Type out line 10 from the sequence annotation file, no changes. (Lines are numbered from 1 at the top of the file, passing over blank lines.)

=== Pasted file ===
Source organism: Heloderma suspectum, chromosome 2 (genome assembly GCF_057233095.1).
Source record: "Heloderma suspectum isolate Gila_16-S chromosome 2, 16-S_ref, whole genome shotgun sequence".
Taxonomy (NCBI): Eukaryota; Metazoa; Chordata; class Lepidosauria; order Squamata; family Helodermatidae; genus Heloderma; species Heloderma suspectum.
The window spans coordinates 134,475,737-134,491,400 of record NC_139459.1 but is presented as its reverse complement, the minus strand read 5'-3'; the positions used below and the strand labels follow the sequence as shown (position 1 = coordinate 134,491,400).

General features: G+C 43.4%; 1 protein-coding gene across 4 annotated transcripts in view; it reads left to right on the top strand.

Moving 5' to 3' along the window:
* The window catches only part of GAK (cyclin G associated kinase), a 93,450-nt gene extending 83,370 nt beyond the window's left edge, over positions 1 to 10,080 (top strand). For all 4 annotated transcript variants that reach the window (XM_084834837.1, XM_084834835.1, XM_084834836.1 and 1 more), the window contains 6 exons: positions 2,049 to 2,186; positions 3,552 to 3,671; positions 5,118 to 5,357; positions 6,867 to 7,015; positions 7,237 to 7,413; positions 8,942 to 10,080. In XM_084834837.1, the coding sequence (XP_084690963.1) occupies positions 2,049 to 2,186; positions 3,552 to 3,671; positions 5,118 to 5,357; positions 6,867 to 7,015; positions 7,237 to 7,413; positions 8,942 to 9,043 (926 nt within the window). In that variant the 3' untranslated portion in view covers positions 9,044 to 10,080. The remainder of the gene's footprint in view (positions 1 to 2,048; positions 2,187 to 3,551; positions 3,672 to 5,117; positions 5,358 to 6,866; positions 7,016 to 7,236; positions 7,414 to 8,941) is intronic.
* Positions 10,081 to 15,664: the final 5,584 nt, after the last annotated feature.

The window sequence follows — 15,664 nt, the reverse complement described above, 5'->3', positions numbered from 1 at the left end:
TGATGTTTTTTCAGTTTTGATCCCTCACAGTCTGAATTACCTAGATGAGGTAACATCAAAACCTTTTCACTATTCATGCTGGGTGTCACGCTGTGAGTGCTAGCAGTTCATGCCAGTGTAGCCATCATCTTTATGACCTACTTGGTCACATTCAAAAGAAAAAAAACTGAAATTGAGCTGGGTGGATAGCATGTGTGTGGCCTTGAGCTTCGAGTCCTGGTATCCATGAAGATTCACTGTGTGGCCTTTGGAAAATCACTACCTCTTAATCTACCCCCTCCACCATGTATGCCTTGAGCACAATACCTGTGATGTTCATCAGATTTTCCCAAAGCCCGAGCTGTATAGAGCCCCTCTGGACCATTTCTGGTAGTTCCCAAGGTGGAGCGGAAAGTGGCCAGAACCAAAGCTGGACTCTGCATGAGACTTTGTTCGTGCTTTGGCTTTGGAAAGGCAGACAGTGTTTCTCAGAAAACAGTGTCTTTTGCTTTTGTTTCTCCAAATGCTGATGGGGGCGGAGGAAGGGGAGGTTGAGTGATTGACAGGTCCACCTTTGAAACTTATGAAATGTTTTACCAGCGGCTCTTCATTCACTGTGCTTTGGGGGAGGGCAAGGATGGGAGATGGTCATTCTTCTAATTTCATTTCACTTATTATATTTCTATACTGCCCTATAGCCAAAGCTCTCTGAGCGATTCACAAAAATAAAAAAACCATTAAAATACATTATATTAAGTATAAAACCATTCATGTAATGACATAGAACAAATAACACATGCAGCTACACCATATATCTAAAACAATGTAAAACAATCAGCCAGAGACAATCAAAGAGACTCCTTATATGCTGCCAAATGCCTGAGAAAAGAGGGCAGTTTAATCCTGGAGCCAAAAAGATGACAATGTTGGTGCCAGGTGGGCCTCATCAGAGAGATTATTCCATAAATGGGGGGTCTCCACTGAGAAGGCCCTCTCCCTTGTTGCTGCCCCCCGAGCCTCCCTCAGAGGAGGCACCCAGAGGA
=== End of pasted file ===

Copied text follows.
TGATGTTTTTTCAGTTTTGATCCCTCACAGTCTGAATTACCTAGATGAGGTAACATCAAAACCTTTTCACTATTCATGCTGGGTGTCACGCTGTGAGTGCTAGCAGTTCATGCCAGTGTAGCCATCATCTTTATGACCTACTTGGTCACATTCAAAAGAAAAAAAACTGAAATTGAGCTGGGTGGATAGCATGTGTGTGGCCTTGAGCTTCGAGTCCTGGTATCCATGAAGATTCACTGTGTGGCCTTTGGAAAATCACTACCTCTTAATCTACCCCCTCCACCATGTATGCCTTGAGCACAATACCTGTGATGTTCATCAGATTTTCCCAAAGCCCGAGCTGTATAGAGCCCCTCTGGACCATTTCTGGTAGTTCCCAAGGTGGAGCGGAAAGTGGCCAGAACCAAAGCTGGACTCTGCATGAGACTTTGTTCGTGCTTTGGCTTTGGAAAGGCAGACAGTGTTTCTCAGAAAACAGTGTCTTTTGCTTTTGTTTCTCCAAATGCTGATGGGGGCGGAGGAAGGGGAGGTTGAGTGATTGACAGGTCCACCTTTGAAACTTATGAAATGTTTTACCAGCGGCTCTTCATTCACTGTGCTTTGGGGGAGGGCAAGGATGGGAGATGGTCATTCTTCTAATTTCATTTCACTTATTATATTTCTATACTGCCCTATAGCCAAAGCTCTCTGAGCGATTCACAAAAATAAAAAAACCATTAAAATACATTATATTAAGTATAAAACCATTCATGTAATGACATAGAACAAATAACACATGCAGCTACACCATATATCTAAAACAATGTAAAACAATCAGCCAGAGACAATCAAAGAGACTCCTTATATGCTGCCAAATGCCTGAGAAAAGAGGGCAGTTTAATCCTGGAGCCAAAAAGATGACAATGTTGGTGCCAGGTGGGCCTCATCAGAGAGATTATTCCATAAATGGGGGGTCTCCACTGAGAAGGCCCTCTCCCTTGTTGCTGCCCCCCGAGCCTCCCTCAGAGGAGGCACCCAGAGGA